Forgot to mention that unusually for an Apple product the watch continued to get thicker. I’m praying Series 4 goes on a diet so I can upgrade my Series 0 Apple Watch!
    It's not that unusual. iPhones have increased in thickness and weight, too.


    At one point the AppleWatch was second to Rolex (I don't remember the metric). And then it seemed like only a year later it was number one!
    For the Fall event in 2016 the Apple Watch was number 2 in terms of revenue for worldwide for all of 2015, which is interesting since they didn't go on sale until April of that year.

    A year later for the Fall event in 2017 they announced that the Apple Watch was number one. I knew this market and this product was ripe for success, but I didn't think Apple would be at the top this quickly.


    Foliobb-15Deelronwatto_cobra
  • Reply 5 of 20
    FolioFolio Posts: 395member


    Good story. The Watch, while old history for AI readers, is still unknown and untapped by most people. Bank of America Merrill Lynch (one of my brokerages) predicts huge growth still ahead, probably why they have one of the highest target prices for AAPL. (FWIW, they were on target in earlier predictions of Watch success. They have access to their bank’s credit card purchase data and use it in some data-driven reports, but I’ve not seen that declared as a basis in AAPL reports. Interesting if other bank brokerages like Citi, Wells Fargo, and Chase are as optimistic.) Personally I think the Watch will be bigger for Apple than Amazon Web Services will be for Seattle giant.


    As the Watch capability matures, I hope they again offer models $10,000 and higher. Not that I myself would bite, but some people use Watches to distinguish themselves and flaunt wealth. I’m not knocking it. Some jobs require accessories to mark you as successful businessmen or women, which brings in more clients, etc. I’d like to enable them to spend bonuses and wildly boost the ASPs of Apple.  Let’s see if Apple can compete a little with Rolex on the high end too.


    watto_cobraJWSC
  • Reply 6 of 20
    You guys were right on the money with the Series 2 Review. It has already been perfected , with great performance & capabilities.
    watto_cobra
  • Reply 7 of 20

    Cellular watches. 

    Here in the UK just one company offers a second sim for the cellular Apple Watch 3 - EE.  From what I have read this is not because Apple have given EE the contract, which is what most people assume.  It is the technology involved, which only they have, and the situation isn’t likely to change very quickly.  So if you want to use a cellular Apple watch in UK it has to be with EE, which is pants. 

    It’d be nice if AppleInsider could report on how the technology works and why it is only certain companies have it.  

    watto_cobra
  • Reply 8 of 20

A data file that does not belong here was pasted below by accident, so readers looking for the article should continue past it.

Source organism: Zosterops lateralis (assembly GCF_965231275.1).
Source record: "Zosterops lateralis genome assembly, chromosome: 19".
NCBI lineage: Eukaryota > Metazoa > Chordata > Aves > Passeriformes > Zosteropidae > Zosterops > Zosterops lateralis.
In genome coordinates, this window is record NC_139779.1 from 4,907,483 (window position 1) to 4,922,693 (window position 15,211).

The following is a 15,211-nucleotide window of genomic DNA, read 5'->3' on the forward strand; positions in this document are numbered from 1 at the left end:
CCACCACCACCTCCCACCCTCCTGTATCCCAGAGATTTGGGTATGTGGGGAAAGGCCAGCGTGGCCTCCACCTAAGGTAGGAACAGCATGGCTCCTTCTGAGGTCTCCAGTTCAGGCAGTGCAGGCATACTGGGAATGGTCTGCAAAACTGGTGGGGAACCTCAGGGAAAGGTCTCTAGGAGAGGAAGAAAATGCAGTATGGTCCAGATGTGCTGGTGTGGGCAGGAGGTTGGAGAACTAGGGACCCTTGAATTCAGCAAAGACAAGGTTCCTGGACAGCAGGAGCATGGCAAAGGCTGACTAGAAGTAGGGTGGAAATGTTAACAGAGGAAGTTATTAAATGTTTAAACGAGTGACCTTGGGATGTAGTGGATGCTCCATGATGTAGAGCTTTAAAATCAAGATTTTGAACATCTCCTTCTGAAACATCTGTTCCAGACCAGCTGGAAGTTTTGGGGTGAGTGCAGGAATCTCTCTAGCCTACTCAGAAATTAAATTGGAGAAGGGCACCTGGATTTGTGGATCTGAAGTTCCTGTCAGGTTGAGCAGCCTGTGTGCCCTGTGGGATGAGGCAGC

SoliSoli Posts: 8,403member
    kayess said:

    Cellular watches. 

    Here in the UK just one company offers a second sim for the cellular Apple Watch 3 - EE.  From what I have read this is not because Apple have given EE the contract, which is what most people assume.  It is the technology involved, which only they have, and the situation isn’t likely to change very quickly.  So if you want to use a cellular Apple watch in UK it has to be with EE, which is pants. 

    It’d be nice if AppleInsider could report on how the technology works and why it is only certain companies have it.  

    eSIM has been derailed extensively other tech sites, and possibly by AI. Dinosaur carriers not supporting it will change if they want to compete in the future.

    I love that the Apple Watch is helping make the eventual removal of the physical SIM card happen faster than it would otherwise.
    edited September 9 kayesslolliverwatto_cobraGeorgeBMac
  • Reply 9 of 20
    .i love that the Apple Watch is helping make the eventual removal of the physical SIM card happen faster than it would otherwise.
    I’ll take your word for that. 

    In my case I’d have loved to use the full capability of the cellular 3 I bought last year but I’m not going to move to EE. 

    Do you think there’s any likelihood of some kind of change to the eSim with the 4? 
  • Reply 10 of 20
    SoliSoli Posts: 8,403member
    kayess said:
    .i love that the Apple Watch is helping make the eventual removal of the physical SIM card happen faster than it would otherwise.
    I’ll take your word for that. 

    In my case I’d have loved to use the full capability of the cellular 3 I bought last year but I’m not going to move to EE. 

    Do you think there’s any likelihood of some kind of change to the eSim with the 4? 
    A change with the eSIM technology or more carriers finally adopting the new technology?
  • Reply 11 of 20
    Soli said:
    At one point the AppleWatch was second to Rolex (I don't remember the metric). And then it seemed like only a year later it was number one!
    For the Fall event in 2016 the Apple Watch was number 2 in terms of revenue for worldwide for all of 2015, which is interesting since they didn't go on sale until April of that year.

    A year later for the Fall event in 2017 they announced that the Apple Watch was number one. I knew this market and this product was ripe for success, but I didn't think Apple would be at the top this quickly.


    Perfect Soli, thx. I had forgotten how well it did in 2015!

    Those were the two exact charts I had in my little brain! :)